Read: Colossians 4:10; Ephesians 2:1-6
In part one of this devotion, we talked about surprises and how we enjoy the sweet ones that come into our lives to delight us. For example, how fun it was to hear a flock of birds singing happily in the front yard on a day when the temperature was barely above zero! A winter surprise that pointed to spring.
Using the word GRACE as an acrostic, we looked for one of God's surprises in Genesis, Ruth and Amos, the first three letters of this precious word. How good it is to think of God's surprising love and ponder merely a few of the ways He has put this love on display for us in His Word. With that in mind, let's continue.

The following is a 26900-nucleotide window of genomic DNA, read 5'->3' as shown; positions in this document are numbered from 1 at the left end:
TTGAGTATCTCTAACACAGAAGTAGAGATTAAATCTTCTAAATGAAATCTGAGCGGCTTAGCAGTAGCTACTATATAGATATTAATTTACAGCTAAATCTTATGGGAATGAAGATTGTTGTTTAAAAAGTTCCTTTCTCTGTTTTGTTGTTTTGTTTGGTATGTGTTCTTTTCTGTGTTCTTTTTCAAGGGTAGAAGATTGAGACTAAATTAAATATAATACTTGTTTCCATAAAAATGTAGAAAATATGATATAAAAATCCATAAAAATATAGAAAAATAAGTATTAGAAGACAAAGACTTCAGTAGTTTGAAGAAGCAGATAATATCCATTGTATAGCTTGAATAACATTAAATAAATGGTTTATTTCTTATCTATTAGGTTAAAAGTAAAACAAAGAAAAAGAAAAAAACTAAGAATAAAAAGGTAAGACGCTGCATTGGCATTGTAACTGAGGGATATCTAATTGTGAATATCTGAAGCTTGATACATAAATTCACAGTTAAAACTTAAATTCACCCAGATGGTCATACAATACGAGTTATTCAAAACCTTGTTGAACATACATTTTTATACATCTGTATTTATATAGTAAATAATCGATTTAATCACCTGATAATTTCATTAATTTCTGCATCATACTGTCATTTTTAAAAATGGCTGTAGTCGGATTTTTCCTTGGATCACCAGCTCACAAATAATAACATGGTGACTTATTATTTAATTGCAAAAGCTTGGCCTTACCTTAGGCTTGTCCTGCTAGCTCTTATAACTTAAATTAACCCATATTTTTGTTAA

C-Colossians. In Colossians 4:10, we read a short mention concerning a man we haven't encountered since the Book of Acts. His name is Mark, and before we discuss what is written about him in Colossians, it would be good to take a quick trip back into Mark's past. Mark's mother's name was Mary, and it was at her home that the church met for fervent prayer when Peter was imprisoned by Herod, Acts 12:12. When Paul and Barnabas were sent out on their missionary journey, Mark went along as a helper, Acts 13:5. The next reference to this man who was Barnabas' cousin comes in Acts 13:13 where we read that he left the others and returned to Jerusalem. We don't know why Mark left the others, but the next biblical reference to this young man shows us the conflict that arose between Paul and Barnabas because of his unexpected departure. The conflict began when Paul suggested that it would be good to visit those in the towns where they had previously proclaimed the Word of the Lord, Acts 15:36. They were in agreement about that; however, Barnabas wanted to bring his cousin Mark on their journey, and Paul said no to that idea, Acts 15:37. Here were two men who loved Jesus and wanted to encourage their brothers; however, their disagreement was so strong and sharp that they separated. They went in two different directions, and the departure doesn't appear to have been amicable. There are no more references to Barnabas or Mark in the Book of Acts, but thankfully, this is not the rest of the story. The surprise comes in Colossians 4:10. At the end of this epistle, as Paul is giving greetings and final remarks, there it is. Mark's name, and he is mentioned in a good light. Surprise. Paul let them know that Mark had sent his greetings to them. There's more. Paul said that if the Colossians did encounter Mark, they were to welcome him. Don't you love that word welcome? What has happened in the time between Acts 15 and Colossians 4? We are not told, and maybe that is for the best because we don't know who reached out first or whose heart was the first to soften. The important thing to note is that something good had occurred. Instead of brokenness, there was restoration. What we do know is that the man who formerly couldn't be trusted by the apostle was now to be welcomed. What a display of God's grace.